Project element 1 – Puckapunyal Military Area (Victoria):
Facilities proposed to be delivered at Puckapunyal under the Project involve two of the military area's four precincts: the School of Armour and its associated Range Area, and the Logistics Unit - Victoria Workshop.
The School of Armour – Refurbish three buildings to accommodate driver and servicing training; construct two new vehicle shelters; refurbish gunnery training building; and construct a new training simulation centre
The School of Armour Range Area - construct a new wash point facility with cleaning and preparation areas
The Joint Logistics Unit - extend a workshop to include additional maintenance workshop bays; and site wide engineering services (Reticulated Services including high and low voltage power distribution, ICT, water and sewer connections)
Project element 2 – Lavarack Barracks (Queensland):
The works proposed at Lavarack Barracks include constructing a main building simulation centre, including simulators, classrooms and training areas, to support ongoing training liabilities associated with the Armoured Fighting Vehicle Capability.
Project element 3 – Edinburgh Defence Precinct (South Australia):
The works proposed under the Project at the Edinburgh Defence Precinct's Joint Logistics Unit - South Workshop include:
site wide engineering services (Reticulated Services including high and low voltage power distribution, ICT, water and sewer connections).
Defence noted in their submission that ‘some facilities elements have been identified and approved by Government to be delivered but are currently not affordable within the Project's $235 million budget.’
Defence stated that should funds become available within the budget, ‘for example through competitive tendering or retired risk provision savings’, the funds may be able to be allocated to the unfunded elements:
Enhanced existing driver training area at Puckapunyal Military Areas Range (Victoria)
Refurbishment of Building 21 communication rooms at Puckapunyal Military Areas Range (Victoria)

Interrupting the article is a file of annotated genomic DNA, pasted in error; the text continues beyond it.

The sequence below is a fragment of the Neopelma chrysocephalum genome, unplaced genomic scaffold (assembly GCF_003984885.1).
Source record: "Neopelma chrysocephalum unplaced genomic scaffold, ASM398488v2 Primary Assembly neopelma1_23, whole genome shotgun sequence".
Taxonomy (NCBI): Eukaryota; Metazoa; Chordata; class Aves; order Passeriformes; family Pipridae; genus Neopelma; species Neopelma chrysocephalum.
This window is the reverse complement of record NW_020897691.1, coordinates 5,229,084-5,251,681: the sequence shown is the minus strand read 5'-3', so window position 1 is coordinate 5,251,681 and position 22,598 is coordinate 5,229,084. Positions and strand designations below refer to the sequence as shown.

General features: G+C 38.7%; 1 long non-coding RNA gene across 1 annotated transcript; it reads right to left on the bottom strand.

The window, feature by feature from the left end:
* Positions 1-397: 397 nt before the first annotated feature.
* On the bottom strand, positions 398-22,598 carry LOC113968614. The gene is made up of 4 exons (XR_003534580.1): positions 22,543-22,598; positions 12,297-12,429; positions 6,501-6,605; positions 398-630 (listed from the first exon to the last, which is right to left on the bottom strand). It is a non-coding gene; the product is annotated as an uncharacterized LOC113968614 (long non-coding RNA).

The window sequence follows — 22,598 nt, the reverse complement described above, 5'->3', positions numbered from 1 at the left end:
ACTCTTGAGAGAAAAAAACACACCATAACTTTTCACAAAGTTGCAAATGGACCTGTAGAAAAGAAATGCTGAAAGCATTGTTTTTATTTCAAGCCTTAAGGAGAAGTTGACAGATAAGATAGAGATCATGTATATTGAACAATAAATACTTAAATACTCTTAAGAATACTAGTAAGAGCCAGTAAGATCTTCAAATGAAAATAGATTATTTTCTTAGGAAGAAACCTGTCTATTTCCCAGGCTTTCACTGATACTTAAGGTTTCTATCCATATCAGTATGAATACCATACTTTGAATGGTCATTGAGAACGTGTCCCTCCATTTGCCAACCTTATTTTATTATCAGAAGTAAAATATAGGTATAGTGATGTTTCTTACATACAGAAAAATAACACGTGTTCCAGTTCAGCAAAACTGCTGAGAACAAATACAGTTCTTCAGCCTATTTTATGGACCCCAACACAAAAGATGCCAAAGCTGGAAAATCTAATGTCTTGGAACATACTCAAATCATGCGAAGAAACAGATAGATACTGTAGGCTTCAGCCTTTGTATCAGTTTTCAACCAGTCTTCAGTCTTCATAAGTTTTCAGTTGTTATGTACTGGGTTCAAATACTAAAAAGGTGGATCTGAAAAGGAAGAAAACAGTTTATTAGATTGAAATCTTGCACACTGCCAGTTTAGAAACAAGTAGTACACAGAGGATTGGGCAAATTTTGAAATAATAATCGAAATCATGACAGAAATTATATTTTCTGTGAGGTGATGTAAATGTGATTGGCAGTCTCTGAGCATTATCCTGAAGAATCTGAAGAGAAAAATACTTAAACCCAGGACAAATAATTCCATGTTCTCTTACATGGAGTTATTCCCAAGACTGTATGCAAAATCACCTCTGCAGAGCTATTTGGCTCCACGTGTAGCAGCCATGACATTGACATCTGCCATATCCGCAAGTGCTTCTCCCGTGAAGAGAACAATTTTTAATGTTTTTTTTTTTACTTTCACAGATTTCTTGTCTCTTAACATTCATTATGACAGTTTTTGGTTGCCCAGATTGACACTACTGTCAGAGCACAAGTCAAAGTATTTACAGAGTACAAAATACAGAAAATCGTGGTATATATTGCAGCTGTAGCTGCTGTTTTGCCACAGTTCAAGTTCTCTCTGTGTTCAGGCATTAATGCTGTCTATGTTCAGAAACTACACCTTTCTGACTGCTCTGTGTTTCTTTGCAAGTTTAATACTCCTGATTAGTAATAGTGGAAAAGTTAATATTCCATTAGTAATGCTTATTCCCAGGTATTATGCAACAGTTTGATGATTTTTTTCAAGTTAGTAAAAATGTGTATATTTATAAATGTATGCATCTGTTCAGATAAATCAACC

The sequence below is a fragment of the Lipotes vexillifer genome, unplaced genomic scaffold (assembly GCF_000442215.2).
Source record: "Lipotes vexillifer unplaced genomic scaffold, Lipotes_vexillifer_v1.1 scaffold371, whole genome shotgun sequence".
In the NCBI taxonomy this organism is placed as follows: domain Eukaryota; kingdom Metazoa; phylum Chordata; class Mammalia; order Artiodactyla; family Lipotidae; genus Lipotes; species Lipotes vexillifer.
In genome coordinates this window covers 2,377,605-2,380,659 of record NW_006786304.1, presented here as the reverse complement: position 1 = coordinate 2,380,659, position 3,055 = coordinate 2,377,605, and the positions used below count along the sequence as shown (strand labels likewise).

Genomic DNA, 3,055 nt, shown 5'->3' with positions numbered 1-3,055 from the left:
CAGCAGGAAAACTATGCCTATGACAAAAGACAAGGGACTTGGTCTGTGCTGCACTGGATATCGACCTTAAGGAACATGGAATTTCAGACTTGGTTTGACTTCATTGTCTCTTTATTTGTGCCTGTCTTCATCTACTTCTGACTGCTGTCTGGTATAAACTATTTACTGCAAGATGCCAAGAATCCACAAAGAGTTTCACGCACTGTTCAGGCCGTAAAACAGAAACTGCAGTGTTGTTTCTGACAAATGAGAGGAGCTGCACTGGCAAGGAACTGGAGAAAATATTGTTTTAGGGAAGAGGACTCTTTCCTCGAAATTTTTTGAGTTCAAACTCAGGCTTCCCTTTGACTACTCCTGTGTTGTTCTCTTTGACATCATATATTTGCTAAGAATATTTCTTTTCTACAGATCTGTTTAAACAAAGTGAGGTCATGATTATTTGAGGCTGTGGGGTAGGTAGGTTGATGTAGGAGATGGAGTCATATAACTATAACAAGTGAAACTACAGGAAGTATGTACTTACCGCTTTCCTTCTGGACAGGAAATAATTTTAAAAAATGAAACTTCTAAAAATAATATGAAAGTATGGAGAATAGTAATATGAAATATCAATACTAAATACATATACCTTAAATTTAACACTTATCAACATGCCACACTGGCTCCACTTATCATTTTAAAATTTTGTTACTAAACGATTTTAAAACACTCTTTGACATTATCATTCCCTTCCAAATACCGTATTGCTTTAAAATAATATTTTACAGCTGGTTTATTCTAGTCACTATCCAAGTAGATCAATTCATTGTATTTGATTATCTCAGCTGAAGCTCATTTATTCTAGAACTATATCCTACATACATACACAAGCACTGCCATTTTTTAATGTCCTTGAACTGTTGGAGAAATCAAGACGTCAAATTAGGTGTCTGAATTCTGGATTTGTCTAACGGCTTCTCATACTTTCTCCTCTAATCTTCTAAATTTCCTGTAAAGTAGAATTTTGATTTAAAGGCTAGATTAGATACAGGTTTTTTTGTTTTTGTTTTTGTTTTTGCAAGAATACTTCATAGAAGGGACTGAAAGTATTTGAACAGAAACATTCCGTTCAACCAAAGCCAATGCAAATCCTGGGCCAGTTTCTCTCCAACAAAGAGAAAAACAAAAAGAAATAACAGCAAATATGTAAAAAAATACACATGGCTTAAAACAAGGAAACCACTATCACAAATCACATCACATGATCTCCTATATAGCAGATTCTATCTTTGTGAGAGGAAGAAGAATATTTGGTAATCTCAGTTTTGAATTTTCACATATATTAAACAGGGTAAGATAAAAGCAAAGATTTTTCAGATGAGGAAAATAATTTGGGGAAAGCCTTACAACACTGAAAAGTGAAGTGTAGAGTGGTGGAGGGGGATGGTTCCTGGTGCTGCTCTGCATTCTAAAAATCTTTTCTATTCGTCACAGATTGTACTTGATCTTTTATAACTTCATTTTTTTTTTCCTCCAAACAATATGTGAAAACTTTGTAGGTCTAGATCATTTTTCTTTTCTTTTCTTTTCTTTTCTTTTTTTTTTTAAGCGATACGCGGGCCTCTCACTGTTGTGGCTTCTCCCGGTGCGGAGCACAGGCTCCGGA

New simulation site and external works at Edinburgh defence Precinct (South Australia)
Grit blast maintenance facility at Albury Wodonga Military Area (Victoria)
When asked by the Committee if the four additional elements would have any serious adverse effects on the overall program if they remained unfunded, Defence stated that:
We've identified those opportunities where those below-the-line scope elements would benefit the overall program in terms of how we train, how we operate the platforms and how we maintain the platforms. That's not to say we can't manage without them. Indeed, noting where they sit, they're already looking for those alternative solutions. What I would suggest is that, over the life of type, things become less efficient and we start to consume elements of things like the sustainment funding through life of type at the trade-off for those facilities that are unable to be provided within the budget allocated.
In their supplementary submission to the Committee, Defence stated it had conducted a number of ‘stakeholder and community consultation activities… in accordance with the project’s comprehensive community engagement strategy.
In response to the community consultation activities conducted by Defence, Brigadier Galton noted that:
Information about the Project was well received at the community and stakeholder consultation sessions. Defence is not aware of any objection to the proposed works at any of the three project locations.